26 September 2013

Why are we surprised?

Iran’s new president, Hassan Rouhani, has merely articulated the position that Iran’s government has held for a very long time. Our government and news media have done the people of America a grave disservice by pretending otherwise, that the views of Ahmedinejad on the Holocaust, on the Jews and on Israel were the position of the entire Iranian government or people. Even within Iran, Mir-Hossein Mousavi condemned Ahmedinejad’s statements about the Holocaust. The Iranian government had not denied the Holocaust before Ahmedinejad, and the surprise that it is not doing so after Ahmedinejad is either ignorant or in bad faith.

Remember that the Iranian Jews have reserved permanent representation in the Majlis – alongside the Christian Armenians and Assyrians who have lived there for millennia. By and large, Iran is a country whose Jews do not want to leave, in spite of the repeat attempts on the part of the Israeli government to resettle them. Iran still preserves the burial sites of Esther, her kinsman Mordechai, the prophet Daniel and Ezra the Scribe – holy to both Jews and Christians (or rather, the Christians of the region who know and care about them). Neither Iran’s Jews nor Iran’s Christians want any war to ‘liberate’ them, since any such war would have disastrous consequences for them in particular, of the very same sort as we have witnessed arising from Western meddling in the homes of other ancient Christian communities, Iraq and Syria. Indeed, the oldest Christian nation on the face of the Earth, Armenia, shares a deep and long cultural affiliation with Iran, and wholeheartedly supports the efforts of that government to pursue peaceful applications of nuclear power.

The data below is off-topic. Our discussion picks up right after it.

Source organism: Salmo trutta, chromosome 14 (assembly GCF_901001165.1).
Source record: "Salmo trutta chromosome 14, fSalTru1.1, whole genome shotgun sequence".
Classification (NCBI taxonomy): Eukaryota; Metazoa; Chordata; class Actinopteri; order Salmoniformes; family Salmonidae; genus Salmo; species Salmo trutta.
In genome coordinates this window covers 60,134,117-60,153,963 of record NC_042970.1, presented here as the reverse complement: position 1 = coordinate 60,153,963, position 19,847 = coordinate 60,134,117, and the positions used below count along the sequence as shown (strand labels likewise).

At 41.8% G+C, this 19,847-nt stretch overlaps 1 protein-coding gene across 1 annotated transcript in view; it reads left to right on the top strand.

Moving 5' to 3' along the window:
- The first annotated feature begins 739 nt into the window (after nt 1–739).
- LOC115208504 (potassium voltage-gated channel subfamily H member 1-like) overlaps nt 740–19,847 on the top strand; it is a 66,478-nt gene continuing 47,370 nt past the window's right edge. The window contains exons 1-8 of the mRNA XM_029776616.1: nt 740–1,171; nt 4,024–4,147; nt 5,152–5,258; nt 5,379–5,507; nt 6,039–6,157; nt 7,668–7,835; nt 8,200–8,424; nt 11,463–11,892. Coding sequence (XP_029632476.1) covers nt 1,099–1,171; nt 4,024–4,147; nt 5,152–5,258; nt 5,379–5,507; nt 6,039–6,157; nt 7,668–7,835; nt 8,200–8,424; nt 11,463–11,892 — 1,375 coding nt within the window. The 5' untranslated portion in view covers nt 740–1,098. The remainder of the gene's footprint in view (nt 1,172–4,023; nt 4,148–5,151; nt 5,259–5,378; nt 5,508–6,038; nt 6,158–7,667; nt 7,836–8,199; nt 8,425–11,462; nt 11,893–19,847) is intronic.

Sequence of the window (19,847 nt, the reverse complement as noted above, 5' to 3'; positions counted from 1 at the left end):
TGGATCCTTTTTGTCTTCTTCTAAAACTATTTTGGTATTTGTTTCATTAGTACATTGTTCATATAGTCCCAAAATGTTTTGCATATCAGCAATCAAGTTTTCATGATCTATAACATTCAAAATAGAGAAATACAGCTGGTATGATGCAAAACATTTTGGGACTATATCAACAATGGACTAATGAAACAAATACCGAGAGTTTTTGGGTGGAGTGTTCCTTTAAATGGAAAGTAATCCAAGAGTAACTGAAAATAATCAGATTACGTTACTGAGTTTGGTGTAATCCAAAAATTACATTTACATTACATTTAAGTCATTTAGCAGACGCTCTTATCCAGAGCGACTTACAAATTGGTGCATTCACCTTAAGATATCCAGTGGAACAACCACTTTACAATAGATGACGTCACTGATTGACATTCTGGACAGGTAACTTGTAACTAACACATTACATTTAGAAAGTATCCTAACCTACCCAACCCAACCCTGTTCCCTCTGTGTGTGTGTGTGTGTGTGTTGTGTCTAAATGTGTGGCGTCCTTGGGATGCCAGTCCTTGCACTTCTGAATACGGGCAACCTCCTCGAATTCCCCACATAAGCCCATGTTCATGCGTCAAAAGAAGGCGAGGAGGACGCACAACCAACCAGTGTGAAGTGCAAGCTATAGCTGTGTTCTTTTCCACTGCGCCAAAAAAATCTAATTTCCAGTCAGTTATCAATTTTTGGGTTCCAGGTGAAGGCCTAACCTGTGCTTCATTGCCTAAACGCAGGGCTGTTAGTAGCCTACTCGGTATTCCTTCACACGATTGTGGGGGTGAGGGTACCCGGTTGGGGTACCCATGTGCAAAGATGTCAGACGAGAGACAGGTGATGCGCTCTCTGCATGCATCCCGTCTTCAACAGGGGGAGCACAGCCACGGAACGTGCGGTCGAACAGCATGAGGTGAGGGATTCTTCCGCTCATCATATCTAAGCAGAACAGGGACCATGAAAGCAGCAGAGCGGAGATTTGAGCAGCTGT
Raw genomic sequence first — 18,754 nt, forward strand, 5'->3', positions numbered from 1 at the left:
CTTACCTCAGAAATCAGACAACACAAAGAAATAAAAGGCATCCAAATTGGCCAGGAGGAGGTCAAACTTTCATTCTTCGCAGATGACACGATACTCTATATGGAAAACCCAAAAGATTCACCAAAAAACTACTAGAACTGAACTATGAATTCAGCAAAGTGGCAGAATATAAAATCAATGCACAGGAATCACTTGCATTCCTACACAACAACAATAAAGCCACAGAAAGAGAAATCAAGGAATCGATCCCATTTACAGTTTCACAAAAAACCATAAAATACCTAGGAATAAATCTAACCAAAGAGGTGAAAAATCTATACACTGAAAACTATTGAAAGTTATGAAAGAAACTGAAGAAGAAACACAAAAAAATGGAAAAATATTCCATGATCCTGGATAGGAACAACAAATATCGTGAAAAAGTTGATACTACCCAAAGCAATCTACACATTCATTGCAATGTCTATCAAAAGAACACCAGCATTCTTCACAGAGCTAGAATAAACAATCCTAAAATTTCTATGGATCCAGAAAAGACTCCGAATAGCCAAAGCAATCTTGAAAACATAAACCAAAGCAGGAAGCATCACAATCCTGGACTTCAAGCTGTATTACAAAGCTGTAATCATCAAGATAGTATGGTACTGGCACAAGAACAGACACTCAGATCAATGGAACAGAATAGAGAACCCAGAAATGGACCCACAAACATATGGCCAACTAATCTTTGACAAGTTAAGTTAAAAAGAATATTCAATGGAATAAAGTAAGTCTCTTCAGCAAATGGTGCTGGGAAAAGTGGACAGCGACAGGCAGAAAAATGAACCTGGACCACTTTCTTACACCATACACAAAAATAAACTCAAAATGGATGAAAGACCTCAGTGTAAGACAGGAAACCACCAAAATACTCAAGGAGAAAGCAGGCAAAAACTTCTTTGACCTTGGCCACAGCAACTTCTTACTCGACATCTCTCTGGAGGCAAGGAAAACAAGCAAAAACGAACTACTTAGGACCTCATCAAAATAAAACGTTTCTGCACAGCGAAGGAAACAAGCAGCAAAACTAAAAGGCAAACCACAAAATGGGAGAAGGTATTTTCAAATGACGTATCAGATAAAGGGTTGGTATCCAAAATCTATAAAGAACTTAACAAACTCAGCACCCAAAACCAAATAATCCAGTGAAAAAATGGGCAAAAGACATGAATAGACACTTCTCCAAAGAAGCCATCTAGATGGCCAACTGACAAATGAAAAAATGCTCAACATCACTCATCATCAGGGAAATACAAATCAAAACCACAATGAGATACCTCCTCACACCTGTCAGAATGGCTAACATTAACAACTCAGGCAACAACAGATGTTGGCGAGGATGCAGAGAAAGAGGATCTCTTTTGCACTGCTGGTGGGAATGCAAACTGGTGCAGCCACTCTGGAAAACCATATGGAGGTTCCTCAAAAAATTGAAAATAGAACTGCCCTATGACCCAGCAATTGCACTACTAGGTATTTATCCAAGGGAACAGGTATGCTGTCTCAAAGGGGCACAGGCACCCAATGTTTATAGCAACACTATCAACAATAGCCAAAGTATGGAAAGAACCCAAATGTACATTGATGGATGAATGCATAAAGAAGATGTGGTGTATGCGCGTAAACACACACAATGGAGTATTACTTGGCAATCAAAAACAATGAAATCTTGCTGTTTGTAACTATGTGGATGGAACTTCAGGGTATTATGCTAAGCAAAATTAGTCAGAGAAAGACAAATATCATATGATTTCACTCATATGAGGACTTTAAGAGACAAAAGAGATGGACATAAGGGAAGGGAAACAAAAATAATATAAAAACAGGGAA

Iran, being the primary route of the Silk Road, has been for millennia the crossroads of cultures, and the loom upon which the warp of the East has met the woof of the West. From these threads was created a beautiful tapestry which has enriched and inspired civilisations on either side for almost as long as human civilisation has existed.

The Iranian Zoroaster was among the first prophets, along with Abraham and Zhou Dan Gong, to articulate what was then, and apparently is again now, the radical social doctrine that it is not the absolute and untrammeled private right of the wealthy and the powerful to dominate the poor and the weak. He preached, indeed, that the treatment of the poor and weak, whether good or ill, would have eternal consequences, correspondingly good or ill. Zoroastrian magi were the tutors of Pythagoras, and through Pythagoras Socrates, Plato and the entirety of classical virtue-ethics. Zoroastrianism also spread east along the Silk Road and went on to inform parts of Chinese Buddhist and Daoist philosophy. The Zoroastrian ethics of sacral kingship motivated by a preferential option for the poor managed to transfigure the raw libido dominandi of early Islam into a faith with not only a deep respect for scholarship but also a radical social dimension – including the ‘Red Shi’ism’ of Dr Ali Shariati.

What we are seeing now in President Hassan Rouhani and the ‘charm offensive’ is a confluence of these strains, which have been so long obscured from the Western public consciousness – both by the Iranian regime’s own extremism and by the attempts going all the way back to the ‘50’s by American hegemony to exclude and isolate the country from international discourse. Hard though the Grey Lady tries, there is no real distinction to be drawn between the Rouhani who didn’t shake Obama’s hand and who spoke up on behalf of Palestinians and against the American imperium, and the Rouhani who decried Nazi crimes against humanity on American television.

We should welcome Rouhani. And with that welcome we ought to take the opportunity to re-evaluate our stance on Iran more generally. It would be, quite frankly, uncivilised of us to do otherwise.

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